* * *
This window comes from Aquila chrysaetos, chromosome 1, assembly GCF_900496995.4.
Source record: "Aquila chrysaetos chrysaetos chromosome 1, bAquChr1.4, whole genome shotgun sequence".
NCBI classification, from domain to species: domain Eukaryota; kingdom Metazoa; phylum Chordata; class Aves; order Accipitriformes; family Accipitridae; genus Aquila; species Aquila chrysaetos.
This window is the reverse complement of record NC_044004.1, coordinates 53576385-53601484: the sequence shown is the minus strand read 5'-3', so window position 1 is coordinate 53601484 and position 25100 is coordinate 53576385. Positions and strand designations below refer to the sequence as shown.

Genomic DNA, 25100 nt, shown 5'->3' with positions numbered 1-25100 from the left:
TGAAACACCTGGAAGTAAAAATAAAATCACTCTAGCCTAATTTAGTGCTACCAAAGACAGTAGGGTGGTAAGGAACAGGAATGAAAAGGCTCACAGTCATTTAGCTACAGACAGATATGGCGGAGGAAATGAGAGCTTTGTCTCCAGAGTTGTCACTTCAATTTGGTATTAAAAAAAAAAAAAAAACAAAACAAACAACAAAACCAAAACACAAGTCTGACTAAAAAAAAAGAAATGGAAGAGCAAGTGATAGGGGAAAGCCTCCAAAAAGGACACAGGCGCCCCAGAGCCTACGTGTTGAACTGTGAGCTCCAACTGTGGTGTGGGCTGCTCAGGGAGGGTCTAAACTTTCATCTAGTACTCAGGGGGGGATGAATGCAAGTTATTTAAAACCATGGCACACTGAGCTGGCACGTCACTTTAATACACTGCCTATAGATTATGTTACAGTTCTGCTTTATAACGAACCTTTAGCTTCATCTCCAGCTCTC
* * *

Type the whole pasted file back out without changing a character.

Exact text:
This window comes from Aquila chrysaetos, chromosome 1, assembly GCF_900496995.4.
Source record: "Aquila chrysaetos chrysaetos chromosome 1, bAquChr1.4, whole genome shotgun sequence".
NCBI classification, from domain to species: domain Eukaryota; kingdom Metazoa; phylum Chordata; class Aves; order Accipitriformes; family Accipitridae; genus Aquila; species Aquila chrysaetos.
This window is the reverse complement of record NC_044004.1, coordinates 53576385-53601484: the sequence shown is the minus strand read 5'-3', so window position 1 is coordinate 53601484 and position 25100 is coordinate 53576385. Positions and strand designations below refer to the sequence as shown.

Genomic DNA, 25100 nt, shown 5'->3' with positions numbered 1-25100 from the left:
TGAAACACCTGGAAGTAAAAATAAAATCACTCTAGCCTAATTTAGTGCTACCAAAGACAGTAGGGTGGTAAGGAACAGGAATGAAAAGGCTCACAGTCATTTAGCTACAGACAGATATGGCGGAGGAAATGAGAGCTTTGTCTCCAGAGTTGTCACTTCAATTTGGTATTAAAAAAAAAAAAAAAACAAAACAAACAACAAAACCAAAACACAAGTCTGACTAAAAAAAAAGAAATGGAAGAGCAAGTGATAGGGGAAAGCCTCCAAAAAGGACACAGGCGCCCCAGAGCCTACGTGTTGAACTGTGAGCTCCAACTGTGGTGTGGGCTGCTCAGGGAGGGTCTAAACTTTCATCTAGTACTCAGGGGGGGATGAATGCAAGTTATTTAAAACCATGGCACACTGAGCTGGCACGTCACTTTAATACACTGCCTATAGATTATGTTACAGTTCTGCTTTATAACGAACCTTTAGCTTCATCTCCAGCTCTC